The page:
I had resisted removing a dead apple tree because it was supporting a rose and the whole canopy was a center of avian activity. And I’d planned to provide it with more permanent support. But, before anything could be done, strong winds pushed the tree down. Thankfully, the tree fell in the direction that did no damage to anything.

The rose has been relocated and the space that opened up where the tree used to be is actually going to be a good thing for plants already in place and the newly installed sculpture is owning that area very nicely.

My personal resolve – sometimes, good intentions can block one from seeing the reality. And, change can be good. Also, don’t wait too long to take action.

For the last few years, my irises had not bothered to show up. So this summer, I’d wondered if I ought to get new irises. For reasons I do not recall, I did not order them along with my other bulbs for fall planting. Wouldn’t you know! In October, out of season and character, as if to tell me something, one of the irises shot up and bloomed regally. So, I’m giving these old rhizomes another year. Let’s just wait and see.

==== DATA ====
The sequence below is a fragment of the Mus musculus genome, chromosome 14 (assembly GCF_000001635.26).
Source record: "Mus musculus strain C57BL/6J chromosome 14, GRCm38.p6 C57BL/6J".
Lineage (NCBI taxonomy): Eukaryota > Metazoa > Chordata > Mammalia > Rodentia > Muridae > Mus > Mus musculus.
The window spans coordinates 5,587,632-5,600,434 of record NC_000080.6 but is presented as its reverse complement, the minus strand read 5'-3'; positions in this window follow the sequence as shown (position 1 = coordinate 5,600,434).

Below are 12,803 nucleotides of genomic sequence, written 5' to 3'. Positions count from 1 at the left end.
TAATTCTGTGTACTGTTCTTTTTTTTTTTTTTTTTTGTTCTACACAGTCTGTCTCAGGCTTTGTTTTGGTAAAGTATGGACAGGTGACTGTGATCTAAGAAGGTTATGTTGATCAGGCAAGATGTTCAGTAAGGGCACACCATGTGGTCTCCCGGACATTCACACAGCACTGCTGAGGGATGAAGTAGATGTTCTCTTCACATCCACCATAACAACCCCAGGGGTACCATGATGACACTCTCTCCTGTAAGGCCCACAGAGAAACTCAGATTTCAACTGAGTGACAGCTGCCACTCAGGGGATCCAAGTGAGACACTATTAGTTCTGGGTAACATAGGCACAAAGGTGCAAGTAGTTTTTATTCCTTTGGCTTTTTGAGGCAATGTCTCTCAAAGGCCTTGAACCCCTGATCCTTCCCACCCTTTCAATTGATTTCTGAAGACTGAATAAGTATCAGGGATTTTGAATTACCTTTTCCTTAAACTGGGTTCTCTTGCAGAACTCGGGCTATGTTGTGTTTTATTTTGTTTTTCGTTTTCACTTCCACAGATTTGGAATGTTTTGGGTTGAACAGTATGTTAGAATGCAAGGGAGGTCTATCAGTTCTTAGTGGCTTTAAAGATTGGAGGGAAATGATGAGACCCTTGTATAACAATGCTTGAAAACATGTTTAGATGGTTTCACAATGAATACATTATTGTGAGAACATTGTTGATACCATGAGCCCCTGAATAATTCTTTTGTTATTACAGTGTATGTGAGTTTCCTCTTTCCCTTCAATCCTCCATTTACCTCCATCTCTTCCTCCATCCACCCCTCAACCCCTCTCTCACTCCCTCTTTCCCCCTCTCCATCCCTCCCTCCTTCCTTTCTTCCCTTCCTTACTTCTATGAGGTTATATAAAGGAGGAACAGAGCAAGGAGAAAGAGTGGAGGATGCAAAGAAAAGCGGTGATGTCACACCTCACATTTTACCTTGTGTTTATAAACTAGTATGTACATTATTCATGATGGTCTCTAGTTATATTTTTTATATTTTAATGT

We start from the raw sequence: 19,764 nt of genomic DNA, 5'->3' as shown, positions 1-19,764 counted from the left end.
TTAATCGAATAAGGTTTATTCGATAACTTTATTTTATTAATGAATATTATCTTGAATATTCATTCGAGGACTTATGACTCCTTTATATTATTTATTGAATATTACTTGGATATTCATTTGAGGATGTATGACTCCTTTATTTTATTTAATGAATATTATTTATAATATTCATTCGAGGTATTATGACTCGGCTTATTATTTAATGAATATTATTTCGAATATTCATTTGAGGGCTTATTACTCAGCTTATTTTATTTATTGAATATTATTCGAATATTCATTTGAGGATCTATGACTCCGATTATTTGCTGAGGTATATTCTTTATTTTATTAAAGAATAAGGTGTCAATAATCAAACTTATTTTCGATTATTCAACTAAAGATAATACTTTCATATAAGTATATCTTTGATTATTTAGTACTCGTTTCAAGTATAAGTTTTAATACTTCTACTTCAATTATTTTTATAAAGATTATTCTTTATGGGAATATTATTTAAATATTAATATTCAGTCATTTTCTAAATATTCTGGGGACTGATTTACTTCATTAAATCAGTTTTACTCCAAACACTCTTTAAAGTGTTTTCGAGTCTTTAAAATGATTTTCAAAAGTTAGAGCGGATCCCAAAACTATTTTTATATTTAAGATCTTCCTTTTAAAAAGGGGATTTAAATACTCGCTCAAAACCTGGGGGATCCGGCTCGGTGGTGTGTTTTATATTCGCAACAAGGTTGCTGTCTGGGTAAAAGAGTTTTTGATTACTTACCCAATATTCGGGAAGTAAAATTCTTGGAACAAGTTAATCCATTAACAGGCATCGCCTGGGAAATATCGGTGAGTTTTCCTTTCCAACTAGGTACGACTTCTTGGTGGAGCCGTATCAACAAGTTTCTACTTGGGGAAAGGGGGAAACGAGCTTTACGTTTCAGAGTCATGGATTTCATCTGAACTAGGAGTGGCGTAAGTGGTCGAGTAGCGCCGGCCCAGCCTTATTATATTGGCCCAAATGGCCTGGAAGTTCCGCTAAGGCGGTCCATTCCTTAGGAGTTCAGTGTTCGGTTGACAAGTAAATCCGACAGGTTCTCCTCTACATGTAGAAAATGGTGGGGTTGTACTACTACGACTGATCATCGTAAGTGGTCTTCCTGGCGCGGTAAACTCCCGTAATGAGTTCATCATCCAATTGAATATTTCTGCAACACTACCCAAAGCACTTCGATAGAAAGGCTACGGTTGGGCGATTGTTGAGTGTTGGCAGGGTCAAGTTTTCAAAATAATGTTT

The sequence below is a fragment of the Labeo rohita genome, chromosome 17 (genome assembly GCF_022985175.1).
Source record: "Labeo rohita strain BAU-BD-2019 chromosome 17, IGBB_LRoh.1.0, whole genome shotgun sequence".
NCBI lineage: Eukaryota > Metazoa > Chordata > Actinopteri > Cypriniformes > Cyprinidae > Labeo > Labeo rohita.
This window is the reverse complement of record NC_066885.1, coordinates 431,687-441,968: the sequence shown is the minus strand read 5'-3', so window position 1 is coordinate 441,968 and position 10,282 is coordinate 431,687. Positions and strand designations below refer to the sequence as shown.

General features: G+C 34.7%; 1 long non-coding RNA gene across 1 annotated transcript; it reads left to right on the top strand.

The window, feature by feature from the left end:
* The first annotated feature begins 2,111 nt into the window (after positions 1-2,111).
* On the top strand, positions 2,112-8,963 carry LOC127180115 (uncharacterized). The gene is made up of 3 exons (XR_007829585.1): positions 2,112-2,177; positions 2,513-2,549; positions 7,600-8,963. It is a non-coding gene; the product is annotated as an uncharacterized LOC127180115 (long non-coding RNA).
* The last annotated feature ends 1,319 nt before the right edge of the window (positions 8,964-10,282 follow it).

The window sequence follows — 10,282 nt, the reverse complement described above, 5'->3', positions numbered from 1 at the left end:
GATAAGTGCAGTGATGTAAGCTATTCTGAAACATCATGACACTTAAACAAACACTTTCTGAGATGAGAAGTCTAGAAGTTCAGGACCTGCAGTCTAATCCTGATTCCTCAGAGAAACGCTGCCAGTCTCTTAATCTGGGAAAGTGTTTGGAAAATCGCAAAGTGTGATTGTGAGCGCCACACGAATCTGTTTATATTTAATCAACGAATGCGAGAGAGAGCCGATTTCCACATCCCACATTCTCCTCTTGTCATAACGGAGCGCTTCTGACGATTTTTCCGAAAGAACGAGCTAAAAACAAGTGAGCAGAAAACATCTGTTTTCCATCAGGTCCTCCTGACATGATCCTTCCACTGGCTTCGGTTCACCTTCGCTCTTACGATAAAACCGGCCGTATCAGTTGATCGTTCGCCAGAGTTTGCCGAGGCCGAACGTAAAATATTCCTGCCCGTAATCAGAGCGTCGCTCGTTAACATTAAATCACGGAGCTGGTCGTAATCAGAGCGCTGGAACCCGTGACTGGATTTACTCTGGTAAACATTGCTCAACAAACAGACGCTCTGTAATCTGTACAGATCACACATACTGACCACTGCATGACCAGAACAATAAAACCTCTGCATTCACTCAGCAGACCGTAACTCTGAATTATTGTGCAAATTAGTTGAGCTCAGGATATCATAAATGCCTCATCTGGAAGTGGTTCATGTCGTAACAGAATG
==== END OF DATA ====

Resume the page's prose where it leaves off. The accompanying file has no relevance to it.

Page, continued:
My personal resolve – be patient. Don’t give up in haste. Everything needs to be given a fair chance ( or chances). Matters do not have to follow my agenda or schedule; sometimes, a laid back attitude is best.

And so, with my garden guiding me, I make preparations to go forth into 2017 with optimism, confidence and humility.

Don’t forget! The Holiday Art Sale is still on at the ASL! Lots of really good art to be had! Just for one more week.

Hope the images below put a smile on your face:

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(c) 2016 Shobha Vanchiswar

Gone With The Wind

Way back this past September, I wrote about the outdoor sculpture I had commissioned. It has been exciting following its evolution from conception to realization. A few weeks ago, it was installed and I’m so pleased with how it looks.

If you remember, I had planned for the sculpture to be positioned near the old apple tree heavily draped in Paul’s Himalayan musk rose. Since the tree was really gasping its last breaths, the plan was to have a support structure at the very top of the sculpture that would hold up the canopy of rose limbs. Said structure would be nicely concealed by the thorny mesh of the rose and not take anything away from the sculpture itself.